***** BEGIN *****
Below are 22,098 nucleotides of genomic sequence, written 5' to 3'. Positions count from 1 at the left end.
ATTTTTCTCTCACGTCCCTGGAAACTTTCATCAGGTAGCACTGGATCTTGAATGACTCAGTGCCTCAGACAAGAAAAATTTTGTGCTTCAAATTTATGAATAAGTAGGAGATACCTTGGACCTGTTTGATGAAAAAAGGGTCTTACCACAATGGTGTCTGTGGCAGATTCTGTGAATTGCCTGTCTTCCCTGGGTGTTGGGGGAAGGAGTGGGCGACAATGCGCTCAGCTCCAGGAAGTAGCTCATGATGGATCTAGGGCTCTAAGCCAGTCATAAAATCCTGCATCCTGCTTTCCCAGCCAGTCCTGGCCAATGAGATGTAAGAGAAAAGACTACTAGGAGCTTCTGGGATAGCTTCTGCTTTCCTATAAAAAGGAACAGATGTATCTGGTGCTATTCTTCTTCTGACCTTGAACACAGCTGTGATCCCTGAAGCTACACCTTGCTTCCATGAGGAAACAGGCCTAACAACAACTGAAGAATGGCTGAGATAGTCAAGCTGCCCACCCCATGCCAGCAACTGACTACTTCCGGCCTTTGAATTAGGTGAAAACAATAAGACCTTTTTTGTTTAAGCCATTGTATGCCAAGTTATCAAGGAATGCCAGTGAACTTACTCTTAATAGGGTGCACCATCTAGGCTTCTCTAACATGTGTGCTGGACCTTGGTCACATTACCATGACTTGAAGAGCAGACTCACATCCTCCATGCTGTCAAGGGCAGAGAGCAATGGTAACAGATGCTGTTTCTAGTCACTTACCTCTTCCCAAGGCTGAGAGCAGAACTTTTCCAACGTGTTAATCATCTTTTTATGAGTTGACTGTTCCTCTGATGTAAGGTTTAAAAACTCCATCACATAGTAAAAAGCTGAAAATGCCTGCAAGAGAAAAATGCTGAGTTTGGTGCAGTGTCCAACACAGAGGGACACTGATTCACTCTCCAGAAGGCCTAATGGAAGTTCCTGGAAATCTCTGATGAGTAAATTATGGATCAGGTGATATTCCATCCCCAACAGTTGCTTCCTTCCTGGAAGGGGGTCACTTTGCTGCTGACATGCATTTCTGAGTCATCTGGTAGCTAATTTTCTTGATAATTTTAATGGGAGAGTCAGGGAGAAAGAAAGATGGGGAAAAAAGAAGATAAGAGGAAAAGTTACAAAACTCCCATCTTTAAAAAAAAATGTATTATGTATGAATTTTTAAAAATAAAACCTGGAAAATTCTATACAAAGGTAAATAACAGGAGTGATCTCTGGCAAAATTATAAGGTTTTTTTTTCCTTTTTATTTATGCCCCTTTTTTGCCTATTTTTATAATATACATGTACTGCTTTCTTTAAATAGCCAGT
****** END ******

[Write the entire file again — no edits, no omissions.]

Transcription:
Below are 22,098 nucleotides of genomic sequence, written 5' to 3'. Positions count from 1 at the left end.
ATTTTTCTCTCACGTCCCTGGAAACTTTCATCAGGTAGCACTGGATCTTGAATGACTCAGTGCCTCAGACAAGAAAAATTTTGTGCTTCAAATTTATGAATAAGTAGGAGATACCTTGGACCTGTTTGATGAAAAAAGGGTCTTACCACAATGGTGTCTGTGGCAGATTCTGTGAATTGCCTGTCTTCCCTGGGTGTTGGGGGAAGGAGTGGGCGACAATGCGCTCAGCTCCAGGAAGTAGCTCATGATGGATCTAGGGCTCTAAGCCAGTCATAAAATCCTGCATCCTGCTTTCCCAGCCAGTCCTGGCCAATGAGATGTAAGAGAAAAGACTACTAGGAGCTTCTGGGATAGCTTCTGCTTTCCTATAAAAAGGAACAGATGTATCTGGTGCTATTCTTCTTCTGACCTTGAACACAGCTGTGATCCCTGAAGCTACACCTTGCTTCCATGAGGAAACAGGCCTAACAACAACTGAAGAATGGCTGAGATAGTCAAGCTGCCCACCCCATGCCAGCAACTGACTACTTCCGGCCTTTGAATTAGGTGAAAACAATAAGACCTTTTTTGTTTAAGCCATTGTATGCCAAGTTATCAAGGAATGCCAGTGAACTTACTCTTAATAGGGTGCACCATCTAGGCTTCTCTAACATGTGTGCTGGACCTTGGTCACATTACCATGACTTGAAGAGCAGACTCACATCCTCCATGCTGTCAAGGGCAGAGAGCAATGGTAACAGATGCTGTTTCTAGTCACTTACCTCTTCCCAAGGCTGAGAGCAGAACTTTTCCAACGTGTTAATCATCTTTTTATGAGTTGACTGTTCCTCTGATGTAAGGTTTAAAAACTCCATCACATAGTAAAAAGCTGAAAATGCCTGCAAGAGAAAAATGCTGAGTTTGGTGCAGTGTCCAACACAGAGGGACACTGATTCACTCTCCAGAAGGCCTAATGGAAGTTCCTGGAAATCTCTGATGAGTAAATTATGGATCAGGTGATATTCCATCCCCAACAGTTGCTTCCTTCCTGGAAGGGGGTCACTTTGCTGCTGACATGCATTTCTGAGTCATCTGGTAGCTAATTTTCTTGATAATTTTAATGGGAGAGTCAGGGAGAAAGAAAGATGGGGAAAAAAGAAGATAAGAGGAAAAGTTACAAAACTCCCATCTTTAAAAAAAAATGTATTATGTATGAATTTTTAAAAATAAAACCTGGAAAATTCTATACAAAGGTAAATAACAGGAGTGATCTCTGGCAAAATTATAAGGTTTTTTTTTCCTTTTTATTTATGCCCCTTTTTTGCCTATTTTTATAATATACATGTACTGCTTTCTTTAAATAGCCAGT